South West Wales

450 jobs for Swansea as DVLA launches improvements plan

DVLA HQ in Swansea
Swansea DVLA staff took action over cuts last month

The Driver and Vehicle Licensing Agency (DVLA) says up to 450 jobs will be created at its Swansea HQ as part of an improvement programme.

However, 34 jobs in Cardiff will be lost and 12 in Bangor, Gwynedd, when 39 UK regional offices are closed.

The DVLA says planned improvements to the agency include centralising services and increasing the number of online transactions.

Last month, more than 3,000 Swansea staff took industrial action over cuts.

The DVLA employs more than 6,000 people across Britain, with more than 5,000 of them in Swansea.

It says its reforms will mean the closure of 39 regional offices across the UK.

In Swansea, 30 staff at a local office will relocate to DVLA headquarters.

A further 34 employees in Cardiff, and 12 in Bangor will be consulted on their options.

The Public and Commercial Services union (PCS) says 1,200 jobs in total will be affected by the closures.

The DVLA claims the changes will make it easier for people to deal with the agency, and will save £26m a year.

UK Roads Minister Mike Penning said: "These changes - developed after carefully listening to views expressed at consultation - will ensure that the agency delivers a smarter service to bring real benefits for the motor industry and every motorist in this country.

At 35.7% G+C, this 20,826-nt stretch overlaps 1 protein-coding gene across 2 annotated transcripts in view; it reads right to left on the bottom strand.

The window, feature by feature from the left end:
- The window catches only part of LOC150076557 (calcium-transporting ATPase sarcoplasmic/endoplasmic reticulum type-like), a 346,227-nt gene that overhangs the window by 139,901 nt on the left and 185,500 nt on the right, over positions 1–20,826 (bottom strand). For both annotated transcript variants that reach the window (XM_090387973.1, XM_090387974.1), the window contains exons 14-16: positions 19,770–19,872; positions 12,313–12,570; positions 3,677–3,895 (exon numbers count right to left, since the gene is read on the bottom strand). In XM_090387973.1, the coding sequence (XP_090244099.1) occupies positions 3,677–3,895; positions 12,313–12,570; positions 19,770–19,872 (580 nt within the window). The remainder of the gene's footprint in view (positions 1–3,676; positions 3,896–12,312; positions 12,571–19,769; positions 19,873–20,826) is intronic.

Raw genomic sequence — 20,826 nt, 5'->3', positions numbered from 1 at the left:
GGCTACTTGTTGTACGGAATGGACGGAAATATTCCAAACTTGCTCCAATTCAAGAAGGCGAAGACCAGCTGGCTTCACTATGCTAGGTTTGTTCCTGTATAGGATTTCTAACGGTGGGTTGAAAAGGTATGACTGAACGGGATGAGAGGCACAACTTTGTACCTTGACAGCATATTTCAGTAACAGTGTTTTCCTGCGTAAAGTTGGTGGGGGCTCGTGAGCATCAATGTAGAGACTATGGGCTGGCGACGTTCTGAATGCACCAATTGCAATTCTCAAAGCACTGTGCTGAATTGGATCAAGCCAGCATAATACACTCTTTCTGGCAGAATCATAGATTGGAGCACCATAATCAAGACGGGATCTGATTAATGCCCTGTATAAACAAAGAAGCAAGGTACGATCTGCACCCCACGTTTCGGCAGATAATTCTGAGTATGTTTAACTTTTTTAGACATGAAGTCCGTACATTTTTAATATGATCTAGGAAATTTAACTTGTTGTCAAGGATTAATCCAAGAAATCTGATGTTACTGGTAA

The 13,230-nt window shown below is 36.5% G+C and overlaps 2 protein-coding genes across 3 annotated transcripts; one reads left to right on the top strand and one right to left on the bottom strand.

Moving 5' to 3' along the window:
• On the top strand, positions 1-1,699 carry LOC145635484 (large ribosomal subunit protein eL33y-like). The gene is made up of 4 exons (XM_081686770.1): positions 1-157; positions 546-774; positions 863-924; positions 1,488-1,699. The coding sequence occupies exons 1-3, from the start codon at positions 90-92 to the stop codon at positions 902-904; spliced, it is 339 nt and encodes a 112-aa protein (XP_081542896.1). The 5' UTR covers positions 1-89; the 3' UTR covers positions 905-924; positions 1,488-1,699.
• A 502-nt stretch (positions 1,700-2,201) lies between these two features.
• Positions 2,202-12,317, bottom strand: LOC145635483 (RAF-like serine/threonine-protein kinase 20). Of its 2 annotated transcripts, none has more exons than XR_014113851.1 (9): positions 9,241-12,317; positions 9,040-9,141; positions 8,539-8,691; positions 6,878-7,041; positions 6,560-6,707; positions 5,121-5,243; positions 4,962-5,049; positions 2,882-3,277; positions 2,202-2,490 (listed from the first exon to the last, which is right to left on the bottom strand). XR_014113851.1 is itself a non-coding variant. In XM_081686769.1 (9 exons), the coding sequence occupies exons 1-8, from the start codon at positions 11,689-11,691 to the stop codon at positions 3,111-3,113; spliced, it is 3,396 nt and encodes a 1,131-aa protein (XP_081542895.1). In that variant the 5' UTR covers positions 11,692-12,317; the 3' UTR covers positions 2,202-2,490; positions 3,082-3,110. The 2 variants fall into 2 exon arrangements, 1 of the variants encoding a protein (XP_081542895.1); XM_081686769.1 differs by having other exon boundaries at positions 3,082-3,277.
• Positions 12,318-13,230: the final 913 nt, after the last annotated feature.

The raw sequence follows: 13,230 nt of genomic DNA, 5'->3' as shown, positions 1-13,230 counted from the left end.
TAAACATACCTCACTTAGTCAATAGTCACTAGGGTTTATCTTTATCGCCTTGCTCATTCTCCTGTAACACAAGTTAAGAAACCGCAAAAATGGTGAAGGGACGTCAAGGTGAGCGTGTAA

"I understand that the phased closure of the regional offices will come as a disappointment to those directly affected.

'Top priority'

"I would like to thank the staff in these offices who have played an important part in DVLA service delivery over the years."

Simon Tse, DVLA's chief executive, said: "A top priority for us now is to support our staff who work in our regional offices.

"We will do everything we possibly can to provide help and guidance during what are clearly uncertain times for them.

"We are working closely with the Public and Commercial Services union and those members of staff directly affected to explore all avenues, including possible relocation to Swansea or redeployment within the Civil Service."

Welsh Secretary Cheryl Gillan said it was "testament to the skills and expertise of the workforce that this centre of excellence will be strengthened".

She added: "While these planned closures will come as a disappointment to those affected in the regional offices in Wales, these employees will be offered redeployment opportunities to the Swansea headquarters or potentially to the wider civil service.

"I am reassured that the DVLA will do all they can to support their employees through these changes."

But Mike Hallinan of the PCS union said he saw the announcement as a step in the continuing process of job cuts at DVLA, which would affect staff in Swansea over the next few years.

Hywel Williams, the Plaid Cymru MP for Arfon, said he was very disappointed Mr Penning had decided to close the branch in Bangor, resulting in 12 job losses. He is worried about centralisation and particularly concerned about the impact on a Welsh language service.

In June, more than 3,000 DVLA staff in Swansea held a two-hour strike as part of a month of action.

It came a week after a similar demonstration by Cardiff and Bangor staff.

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